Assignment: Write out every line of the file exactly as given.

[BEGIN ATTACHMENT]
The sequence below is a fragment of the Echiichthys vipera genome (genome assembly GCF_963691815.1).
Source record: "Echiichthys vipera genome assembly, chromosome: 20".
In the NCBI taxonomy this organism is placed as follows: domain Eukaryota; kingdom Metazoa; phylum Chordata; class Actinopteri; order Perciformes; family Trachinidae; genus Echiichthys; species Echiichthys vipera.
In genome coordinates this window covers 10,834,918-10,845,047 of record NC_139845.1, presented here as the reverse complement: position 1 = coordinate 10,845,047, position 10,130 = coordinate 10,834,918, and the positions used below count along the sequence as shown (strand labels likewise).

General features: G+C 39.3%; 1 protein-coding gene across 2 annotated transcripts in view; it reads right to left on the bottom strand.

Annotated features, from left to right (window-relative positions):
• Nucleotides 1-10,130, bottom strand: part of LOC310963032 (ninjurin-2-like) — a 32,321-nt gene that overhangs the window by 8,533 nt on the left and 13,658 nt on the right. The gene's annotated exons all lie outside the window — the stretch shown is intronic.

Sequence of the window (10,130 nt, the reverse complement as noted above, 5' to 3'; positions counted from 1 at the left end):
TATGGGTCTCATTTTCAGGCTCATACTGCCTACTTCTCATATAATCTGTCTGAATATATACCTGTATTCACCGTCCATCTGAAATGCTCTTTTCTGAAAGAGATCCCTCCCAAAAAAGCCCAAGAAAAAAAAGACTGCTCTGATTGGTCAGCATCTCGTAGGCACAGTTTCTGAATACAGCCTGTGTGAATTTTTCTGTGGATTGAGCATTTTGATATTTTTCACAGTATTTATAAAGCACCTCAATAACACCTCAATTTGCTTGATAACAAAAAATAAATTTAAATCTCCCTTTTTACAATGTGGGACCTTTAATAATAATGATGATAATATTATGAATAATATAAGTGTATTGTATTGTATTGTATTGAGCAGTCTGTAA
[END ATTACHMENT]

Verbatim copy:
The sequence below is a fragment of the Echiichthys vipera genome (genome assembly GCF_963691815.1).
Source record: "Echiichthys vipera genome assembly, chromosome: 20".
In the NCBI taxonomy this organism is placed as follows: domain Eukaryota; kingdom Metazoa; phylum Chordata; class Actinopteri; order Perciformes; family Trachinidae; genus Echiichthys; species Echiichthys vipera.
In genome coordinates this window covers 10,834,918-10,845,047 of record NC_139845.1, presented here as the reverse complement: position 1 = coordinate 10,845,047, position 10,130 = coordinate 10,834,918, and the positions used below count along the sequence as shown (strand labels likewise).

General features: G+C 39.3%; 1 protein-coding gene across 2 annotated transcripts in view; it reads right to left on the bottom strand.

Annotated features, from left to right (window-relative positions):
• Nucleotides 1-10,130, bottom strand: part of LOC310963032 (ninjurin-2-like) — a 32,321-nt gene that overhangs the window by 8,533 nt on the left and 13,658 nt on the right. The gene's annotated exons all lie outside the window — the stretch shown is intronic.

Sequence of the window (10,130 nt, the reverse complement as noted above, 5' to 3'; positions counted from 1 at the left end):
TATGGGTCTCATTTTCAGGCTCATACTGCCTACTTCTCATATAATCTGTCTGAATATATACCTGTATTCACCGTCCATCTGAAATGCTCTTTTCTGAAAGAGATCCCTCCCAAAAAAGCCCAAGAAAAAAAAGACTGCTCTGATTGGTCAGCATCTCGTAGGCACAGTTTCTGAATACAGCCTGTGTGAATTTTTCTGTGGATTGAGCATTTTGATATTTTTCACAGTATTTATAAAGCACCTCAATAACACCTCAATTTGCTTGATAACAAAAAATAAATTTAAATCTCCCTTTTTACAATGTGGGACCTTTAATAATAATGATGATAATATTATGAATAATATAAGTGTATTGTATTGTATTGTATTGAGCAGTCTGTAA